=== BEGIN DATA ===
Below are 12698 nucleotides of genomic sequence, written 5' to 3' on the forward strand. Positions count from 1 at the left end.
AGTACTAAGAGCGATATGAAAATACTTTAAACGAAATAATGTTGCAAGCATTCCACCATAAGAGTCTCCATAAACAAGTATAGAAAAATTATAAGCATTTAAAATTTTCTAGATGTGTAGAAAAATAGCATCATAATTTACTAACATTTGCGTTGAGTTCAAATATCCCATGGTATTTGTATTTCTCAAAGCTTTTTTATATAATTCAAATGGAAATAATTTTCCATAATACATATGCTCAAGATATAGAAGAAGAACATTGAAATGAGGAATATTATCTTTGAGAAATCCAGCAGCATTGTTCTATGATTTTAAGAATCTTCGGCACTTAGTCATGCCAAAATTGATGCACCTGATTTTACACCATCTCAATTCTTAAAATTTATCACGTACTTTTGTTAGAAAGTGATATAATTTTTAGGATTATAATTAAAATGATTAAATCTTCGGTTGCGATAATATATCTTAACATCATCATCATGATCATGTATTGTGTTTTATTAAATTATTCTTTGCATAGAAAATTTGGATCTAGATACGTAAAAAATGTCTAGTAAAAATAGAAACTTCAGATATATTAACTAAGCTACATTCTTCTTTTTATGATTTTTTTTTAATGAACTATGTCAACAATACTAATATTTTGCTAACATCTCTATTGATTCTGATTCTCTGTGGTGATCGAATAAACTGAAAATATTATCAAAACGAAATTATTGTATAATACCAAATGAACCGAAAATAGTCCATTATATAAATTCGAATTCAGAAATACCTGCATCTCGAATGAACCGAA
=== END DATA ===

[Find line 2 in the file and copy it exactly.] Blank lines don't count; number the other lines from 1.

AGTACTAAGAGCGATATGAAAATACTTTAAACGAAATAATGTTGCAAGCATTCCACCATAAGAGTCTCCATAAACAAGTATAGAAAAATTATAAGCATTTAAAATTTTCTAGATGTGTAGAAAAATAGCATCATAATTTACTAACATTTGCGTTGAGTTCAAATATCCCATGGTATTTGTATTTCTCAAAGCTTTTTTATATAATTCAAATGGAAATAATTTTCCATAATACATATGCTCAAGATATAGAAGAAGAACATTGAAATGAGGAATATTATCTTTGAGAAATCCAGCAGCATTGTTCTATGATTTTAAGAATCTTCGGCACTTAGTCATGCCAAAATTGATGCACCTGATTTTACACCATCTCAATTCTTAAAATTTATCACGTACTTTTGTTAGAAAGTGATATAATTTTTAGGATTATAATTAAAATGATTAAATCTTCGGTTGCGATAATATATCTTAACATCATCATCATGATCATGTATTGTGTTTTATTAAATTATTCTTTGCATAGAAAATTTGGATCTAGATACGTAAAAAATGTCTAGTAAAAATAGAAACTTCAGATATATTAACTAAGCTACATTCTTCTTTTTATGATTTTTTTTTAATGAACTATGTCAACAATACTAATATTTTGCTAACATCTCTATTGATTCTGATTCTCTGTGGTGATCGAATAAACTGAAAATATTATCAAAACGAAATTATTGTATAATACCAAATGAACCGAAAATAGTCCATTATATAAATTCGAATTCAGAAATACCTGCATCTCGAATGAACCGAA